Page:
I was reminded to find out which teachers actually go over the Acceptable Use Policy and what it means. Generally, students and parents sign it at registration, it is put in a file and then we never see it again. I certainly havn't looked at it myself in years. I have no idea whether or not some of the web publishing issues have been addressed in an updated version or not. I especially liked the following excerpt from Pg. 145 that should be considered for inclusion in any updated AUP:
Briefly but clearly identify those activities that will not be allowed. These might include conducting business, advertising commercial products or services, defaming the character of others, and jeopardizing in any way the safety of students.

Flickr: I'm assuming ASD blocks Flickr. If they don't I'm pretty surprised. I wasn't looking for inappropriate content but it certainly found me. I would not encourage elementary teachers to give students access if it is not blocked but I would encourage them to download photos themselves for classroom projects.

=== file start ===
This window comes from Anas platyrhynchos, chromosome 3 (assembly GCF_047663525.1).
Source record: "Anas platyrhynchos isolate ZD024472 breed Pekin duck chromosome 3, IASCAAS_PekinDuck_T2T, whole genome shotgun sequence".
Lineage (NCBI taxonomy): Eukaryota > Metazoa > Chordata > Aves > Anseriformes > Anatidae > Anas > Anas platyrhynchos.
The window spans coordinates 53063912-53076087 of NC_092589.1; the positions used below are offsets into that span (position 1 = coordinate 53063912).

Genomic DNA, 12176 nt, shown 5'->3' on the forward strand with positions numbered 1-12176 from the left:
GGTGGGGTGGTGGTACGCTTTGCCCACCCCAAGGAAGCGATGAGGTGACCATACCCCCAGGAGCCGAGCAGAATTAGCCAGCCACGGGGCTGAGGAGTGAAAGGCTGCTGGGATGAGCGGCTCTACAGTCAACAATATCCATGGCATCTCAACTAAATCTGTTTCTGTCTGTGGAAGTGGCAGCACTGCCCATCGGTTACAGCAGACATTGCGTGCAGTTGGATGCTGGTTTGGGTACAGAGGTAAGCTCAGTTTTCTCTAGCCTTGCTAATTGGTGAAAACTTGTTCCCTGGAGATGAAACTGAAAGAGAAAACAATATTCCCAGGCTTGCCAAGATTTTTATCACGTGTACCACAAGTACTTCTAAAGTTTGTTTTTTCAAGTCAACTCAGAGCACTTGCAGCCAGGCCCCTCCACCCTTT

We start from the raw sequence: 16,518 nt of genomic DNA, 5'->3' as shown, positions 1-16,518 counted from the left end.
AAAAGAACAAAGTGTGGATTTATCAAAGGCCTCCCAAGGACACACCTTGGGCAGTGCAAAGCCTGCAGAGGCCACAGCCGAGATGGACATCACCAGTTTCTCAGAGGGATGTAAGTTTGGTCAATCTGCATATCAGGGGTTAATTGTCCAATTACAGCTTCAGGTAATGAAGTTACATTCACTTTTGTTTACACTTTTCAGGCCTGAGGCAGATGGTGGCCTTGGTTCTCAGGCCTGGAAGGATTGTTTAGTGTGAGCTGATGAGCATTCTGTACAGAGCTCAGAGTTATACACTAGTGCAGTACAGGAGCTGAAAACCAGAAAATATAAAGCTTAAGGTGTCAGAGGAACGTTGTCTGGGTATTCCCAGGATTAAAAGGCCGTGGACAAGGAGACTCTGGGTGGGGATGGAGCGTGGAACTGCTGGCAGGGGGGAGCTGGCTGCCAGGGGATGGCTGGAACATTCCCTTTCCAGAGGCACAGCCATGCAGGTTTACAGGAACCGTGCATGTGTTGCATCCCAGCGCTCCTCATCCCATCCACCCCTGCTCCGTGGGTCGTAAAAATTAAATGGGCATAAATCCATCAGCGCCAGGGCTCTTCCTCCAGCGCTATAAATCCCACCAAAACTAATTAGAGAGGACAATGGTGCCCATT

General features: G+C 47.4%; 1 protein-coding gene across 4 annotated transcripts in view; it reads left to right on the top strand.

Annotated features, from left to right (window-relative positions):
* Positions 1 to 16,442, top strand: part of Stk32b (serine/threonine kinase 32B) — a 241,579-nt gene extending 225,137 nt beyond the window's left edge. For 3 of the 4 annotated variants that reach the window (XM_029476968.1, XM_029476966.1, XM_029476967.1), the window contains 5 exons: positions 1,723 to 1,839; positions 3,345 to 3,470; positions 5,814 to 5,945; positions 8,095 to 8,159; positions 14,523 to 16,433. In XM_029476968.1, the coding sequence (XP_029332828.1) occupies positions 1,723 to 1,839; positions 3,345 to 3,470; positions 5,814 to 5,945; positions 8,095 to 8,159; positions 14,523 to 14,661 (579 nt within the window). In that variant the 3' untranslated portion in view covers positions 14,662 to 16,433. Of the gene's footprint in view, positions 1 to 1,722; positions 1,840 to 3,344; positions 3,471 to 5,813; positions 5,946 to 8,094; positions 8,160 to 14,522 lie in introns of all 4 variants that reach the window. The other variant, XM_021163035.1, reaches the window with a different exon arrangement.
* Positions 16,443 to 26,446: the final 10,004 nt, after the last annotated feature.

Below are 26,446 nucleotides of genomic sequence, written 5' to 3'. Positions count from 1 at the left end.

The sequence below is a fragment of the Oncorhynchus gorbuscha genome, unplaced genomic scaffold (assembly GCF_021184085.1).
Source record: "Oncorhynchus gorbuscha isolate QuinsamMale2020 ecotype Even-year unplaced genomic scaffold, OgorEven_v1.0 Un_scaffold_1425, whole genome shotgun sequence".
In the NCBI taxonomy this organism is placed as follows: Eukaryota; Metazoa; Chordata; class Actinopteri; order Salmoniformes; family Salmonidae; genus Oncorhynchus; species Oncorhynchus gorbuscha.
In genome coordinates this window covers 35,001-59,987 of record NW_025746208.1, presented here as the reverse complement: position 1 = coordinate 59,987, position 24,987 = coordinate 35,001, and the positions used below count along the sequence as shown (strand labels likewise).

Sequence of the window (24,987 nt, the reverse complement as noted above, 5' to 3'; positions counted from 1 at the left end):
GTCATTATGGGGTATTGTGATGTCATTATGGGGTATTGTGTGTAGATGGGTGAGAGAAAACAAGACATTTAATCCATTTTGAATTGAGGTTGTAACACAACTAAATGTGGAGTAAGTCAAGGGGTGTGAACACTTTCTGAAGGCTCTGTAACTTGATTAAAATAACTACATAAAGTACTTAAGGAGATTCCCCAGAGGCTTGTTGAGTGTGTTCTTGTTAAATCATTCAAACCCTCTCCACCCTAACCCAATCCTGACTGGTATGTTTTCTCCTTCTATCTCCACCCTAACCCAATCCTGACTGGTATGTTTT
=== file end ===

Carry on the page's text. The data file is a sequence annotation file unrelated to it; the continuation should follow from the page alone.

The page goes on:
The authors themselves acknowledge how challenging understanding Copyright can be. I have learned during the last 7 years of trying to educate young internet users that there is a long way to go in the education process but it is critical that the campaign be waged in the public along with the schools. Elementary students are just following examples set at home. The students I work with don't want to participate in illegal activity, they are genuinely shocked to learn what they and their family does is illegal. They are alarmed and don't know if their parents are violating copyright knowingly or not. It is my obligation to continue to try to clarify what is legal and ethical for my students but it would be nice if there were simultaneous campaigns with the public.

Week 9 Thing 22

I wasn't familiar with Libravox or World EBook. I is going to take a great deal of trial and error to find something useful for an elementary school. I DID find audio versions of Aesop's Fables I could get for our Houghton Mifflin Reading program. We have a reasonable collection of Aesop's Fables in print, a couple of video versions but it might be fun to have some listening centers added for some classrooms using the offerings on Libravox.